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55 minutes ago, jamny said:

link

There were 1.5 million vaccines given on the day Biden took over.

How many were given yesterday, 2 months later? 1.7 million. 

Yes, the rolling average is moving up and they are getting out there but the initial rollout was hardly horrible.

You gloss over the rolling average but it was 900k on Jan 20 and nearly 2.5M today. The rollout was completely disorganized. You don’t remember claims of a vaccine surplus that didn’t actually exist or the manufacturers having doses to ship out but no instructions of where to send them.
 

I also had hands on experience of how much of a mess it was. We were initially told that all stores (around 50) would be getting the Pfizer vaccine around Dec 26th. The story continually changed until finally on January 15 we were one of 6 stores to receive the Moderna vaccine. Come to find out that the delay was due to the state being uncertain of future deliveries and couldn’t distribute many doses without risking shutting down the PODS they had set up for mass vaccination. We were given 1000 doses and told to give them at a fairly aggressive pace but hold back about 2 weeks of second doses because they were uncertain when they could give us more doses.

Towards the end of January that narrative changed. They want us to use up our remaining doses ASAP and not to save any for second doses. Future deliveries will be coming on a regular basis and anything we received, they expected it to be used within 7 days and then be replenished without gaps in service. We were naturally skeptical because of our previous experience but since then everything they promised has remained true. Distribution has expanded to all of our stores as well as several other chains mainly because of a federal program that distributed directed to pharmacies, again with the expectation of giving within 7 days. We no longer worry about running out. The difference is night and day.

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17 minutes ago, Biff84 said:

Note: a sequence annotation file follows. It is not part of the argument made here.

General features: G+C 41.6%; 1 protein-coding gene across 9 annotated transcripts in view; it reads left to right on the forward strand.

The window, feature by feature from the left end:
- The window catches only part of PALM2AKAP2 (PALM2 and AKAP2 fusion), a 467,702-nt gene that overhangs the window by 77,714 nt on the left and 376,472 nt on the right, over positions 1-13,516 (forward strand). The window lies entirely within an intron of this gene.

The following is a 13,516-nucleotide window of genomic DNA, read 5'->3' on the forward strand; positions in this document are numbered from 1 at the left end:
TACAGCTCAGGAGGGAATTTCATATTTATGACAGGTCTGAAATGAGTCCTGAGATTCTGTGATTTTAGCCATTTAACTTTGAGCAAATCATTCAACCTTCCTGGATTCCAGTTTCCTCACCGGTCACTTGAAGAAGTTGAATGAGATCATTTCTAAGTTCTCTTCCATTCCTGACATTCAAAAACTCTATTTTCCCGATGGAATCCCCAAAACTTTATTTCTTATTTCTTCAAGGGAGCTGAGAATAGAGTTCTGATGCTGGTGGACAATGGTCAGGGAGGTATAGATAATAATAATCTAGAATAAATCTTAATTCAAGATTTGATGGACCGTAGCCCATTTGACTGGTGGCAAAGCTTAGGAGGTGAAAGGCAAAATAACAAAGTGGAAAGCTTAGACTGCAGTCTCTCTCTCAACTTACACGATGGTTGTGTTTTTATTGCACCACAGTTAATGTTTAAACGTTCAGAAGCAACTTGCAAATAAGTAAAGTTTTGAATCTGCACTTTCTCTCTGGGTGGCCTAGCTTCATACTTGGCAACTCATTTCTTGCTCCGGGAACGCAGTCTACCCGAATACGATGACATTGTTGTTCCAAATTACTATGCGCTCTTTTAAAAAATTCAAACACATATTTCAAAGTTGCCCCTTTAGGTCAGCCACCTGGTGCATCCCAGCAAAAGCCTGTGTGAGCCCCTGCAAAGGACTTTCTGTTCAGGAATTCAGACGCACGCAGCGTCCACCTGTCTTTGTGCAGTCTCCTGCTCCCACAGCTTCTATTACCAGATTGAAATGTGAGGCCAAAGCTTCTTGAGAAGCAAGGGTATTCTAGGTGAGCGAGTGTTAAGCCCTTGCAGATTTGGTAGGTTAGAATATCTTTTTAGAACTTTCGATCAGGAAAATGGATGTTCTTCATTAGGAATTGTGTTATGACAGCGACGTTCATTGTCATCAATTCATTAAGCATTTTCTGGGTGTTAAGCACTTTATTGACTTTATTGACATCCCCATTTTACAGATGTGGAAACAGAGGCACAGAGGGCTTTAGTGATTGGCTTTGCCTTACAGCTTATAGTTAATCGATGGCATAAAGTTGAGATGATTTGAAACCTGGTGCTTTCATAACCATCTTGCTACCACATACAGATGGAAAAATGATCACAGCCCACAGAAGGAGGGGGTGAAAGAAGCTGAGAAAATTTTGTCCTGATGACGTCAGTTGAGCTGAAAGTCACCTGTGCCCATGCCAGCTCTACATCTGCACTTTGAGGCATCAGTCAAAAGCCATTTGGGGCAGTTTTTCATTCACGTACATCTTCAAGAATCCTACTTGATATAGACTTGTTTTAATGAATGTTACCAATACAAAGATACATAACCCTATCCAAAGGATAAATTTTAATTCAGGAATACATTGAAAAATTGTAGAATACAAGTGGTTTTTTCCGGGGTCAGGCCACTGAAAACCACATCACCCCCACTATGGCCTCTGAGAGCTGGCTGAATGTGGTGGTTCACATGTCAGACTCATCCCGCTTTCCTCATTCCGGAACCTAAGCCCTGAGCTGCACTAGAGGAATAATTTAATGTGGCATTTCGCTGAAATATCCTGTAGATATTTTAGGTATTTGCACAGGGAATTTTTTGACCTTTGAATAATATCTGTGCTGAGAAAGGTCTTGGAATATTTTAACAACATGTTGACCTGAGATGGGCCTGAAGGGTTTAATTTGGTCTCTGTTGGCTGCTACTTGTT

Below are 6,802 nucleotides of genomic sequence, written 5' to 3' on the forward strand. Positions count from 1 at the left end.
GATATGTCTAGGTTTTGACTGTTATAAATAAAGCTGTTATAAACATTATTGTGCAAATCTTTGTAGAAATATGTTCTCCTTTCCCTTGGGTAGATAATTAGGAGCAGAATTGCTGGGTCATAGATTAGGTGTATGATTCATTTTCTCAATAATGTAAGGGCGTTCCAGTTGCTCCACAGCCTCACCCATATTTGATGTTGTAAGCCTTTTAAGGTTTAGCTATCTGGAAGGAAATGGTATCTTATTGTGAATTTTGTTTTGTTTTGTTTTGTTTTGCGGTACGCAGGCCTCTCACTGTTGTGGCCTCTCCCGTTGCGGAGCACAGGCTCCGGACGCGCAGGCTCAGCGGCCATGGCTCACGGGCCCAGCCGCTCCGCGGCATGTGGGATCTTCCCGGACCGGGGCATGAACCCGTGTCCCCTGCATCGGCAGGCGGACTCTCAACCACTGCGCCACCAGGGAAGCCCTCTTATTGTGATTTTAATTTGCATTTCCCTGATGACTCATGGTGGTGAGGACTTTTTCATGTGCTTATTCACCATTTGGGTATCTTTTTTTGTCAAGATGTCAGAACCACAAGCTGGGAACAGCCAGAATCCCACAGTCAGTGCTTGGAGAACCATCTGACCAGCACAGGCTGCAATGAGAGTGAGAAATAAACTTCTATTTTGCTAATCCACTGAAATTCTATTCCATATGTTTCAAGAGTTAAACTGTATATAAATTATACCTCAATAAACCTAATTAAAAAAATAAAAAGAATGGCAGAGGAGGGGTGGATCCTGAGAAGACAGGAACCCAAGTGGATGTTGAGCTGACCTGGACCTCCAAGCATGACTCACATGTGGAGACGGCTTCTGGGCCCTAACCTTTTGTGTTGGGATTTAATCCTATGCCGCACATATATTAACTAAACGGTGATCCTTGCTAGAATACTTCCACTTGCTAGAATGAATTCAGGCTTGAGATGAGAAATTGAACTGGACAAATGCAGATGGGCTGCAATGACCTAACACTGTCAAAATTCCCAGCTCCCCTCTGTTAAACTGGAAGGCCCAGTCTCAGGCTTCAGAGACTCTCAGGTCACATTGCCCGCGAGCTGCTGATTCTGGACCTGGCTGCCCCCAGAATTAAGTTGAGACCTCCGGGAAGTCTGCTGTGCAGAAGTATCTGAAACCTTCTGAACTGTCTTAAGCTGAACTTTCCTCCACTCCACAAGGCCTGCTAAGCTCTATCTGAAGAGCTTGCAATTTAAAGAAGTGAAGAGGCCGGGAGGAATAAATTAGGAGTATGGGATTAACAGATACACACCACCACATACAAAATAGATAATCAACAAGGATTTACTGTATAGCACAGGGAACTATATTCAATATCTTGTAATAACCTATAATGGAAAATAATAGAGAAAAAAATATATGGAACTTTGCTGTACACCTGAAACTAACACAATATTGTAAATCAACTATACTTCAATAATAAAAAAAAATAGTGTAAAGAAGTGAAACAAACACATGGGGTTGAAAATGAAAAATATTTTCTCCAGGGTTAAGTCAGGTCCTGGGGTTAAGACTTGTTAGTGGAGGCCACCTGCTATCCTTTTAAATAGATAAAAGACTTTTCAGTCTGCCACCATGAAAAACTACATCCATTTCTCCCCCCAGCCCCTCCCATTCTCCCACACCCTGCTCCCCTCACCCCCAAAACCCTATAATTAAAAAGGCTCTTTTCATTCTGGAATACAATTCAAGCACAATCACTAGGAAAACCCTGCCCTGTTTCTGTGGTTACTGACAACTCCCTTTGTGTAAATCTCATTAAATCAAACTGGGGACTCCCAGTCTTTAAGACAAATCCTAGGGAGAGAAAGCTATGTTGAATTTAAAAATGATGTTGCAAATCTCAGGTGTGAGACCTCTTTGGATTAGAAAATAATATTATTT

You gloss over the rolling average but it was 900k on Jan 20 and nearly 2.5M today. The rollout was completely disorganized. You don’t remember claims of a vaccine surplus that didn’t actually exist or the manufacturers having doses to ship out but no instructions of where to send them.
 

I also had hands on experience of how much of a mess it was. We were initially told that all stores (around 50) would be getting the Pfizer vaccine around Dec 26th. The story continually changed until finally on January 15 we were one of 6 stores to receive the Moderna vaccine. Come to find out that the delay was due to the state being uncertain of future deliveries and couldn’t distribute many doses without risking shutting down the PODS they had set up for mass vaccination. We were given 1000 doses and told to give them at a fairly aggressive pace but hold back about 2 weeks of second doses because they were uncertain when they could give us more doses.

Towards the end of January that narrative changed. They want us to use up our remaining doses ASAP and not to save any for second doses. Future deliveries will be coming on a regular basis and anything we received, they expected it to be used within 7 days and then be replenished without gaps in service. We were naturally skeptical because of our previous experience but since then everything they promised has remained true. Distribution has expanded to all of our stores as well as several other chains mainly because of a federal program that distributed directed to pharmacies, again with the expectation of giving within 7 days. We no longer worry about running out. The difference is night and day.

How did I gloss over the rolling average when I mentioned it in my post?

I didn't quote today's number because they aren't complete yet and if I did someone would have said "sure, why don't you wait for the final numbers from today before quoting them" So I used yesterday's. You can never win.

I never said the rollout was perfect but I'm not sure how someone would expect the rollout of a virus during a pandemic, where states are in charge, to be flawless. Especially with the deep freeze temps needed with the first one. It also wasn't like 6 months later. I mean a couple month's after coming out with it getting to 1.5 million was pretty impressive, imo. I know everyone wants to bash Trump for it but a lot of people worked really hard to get it to the point where we were administering 1.5 million on Biden's inauguration day. That is not horrible or a disaster and the constant attempt to label it as such, all in an effort to discredit Trump, is disgusting.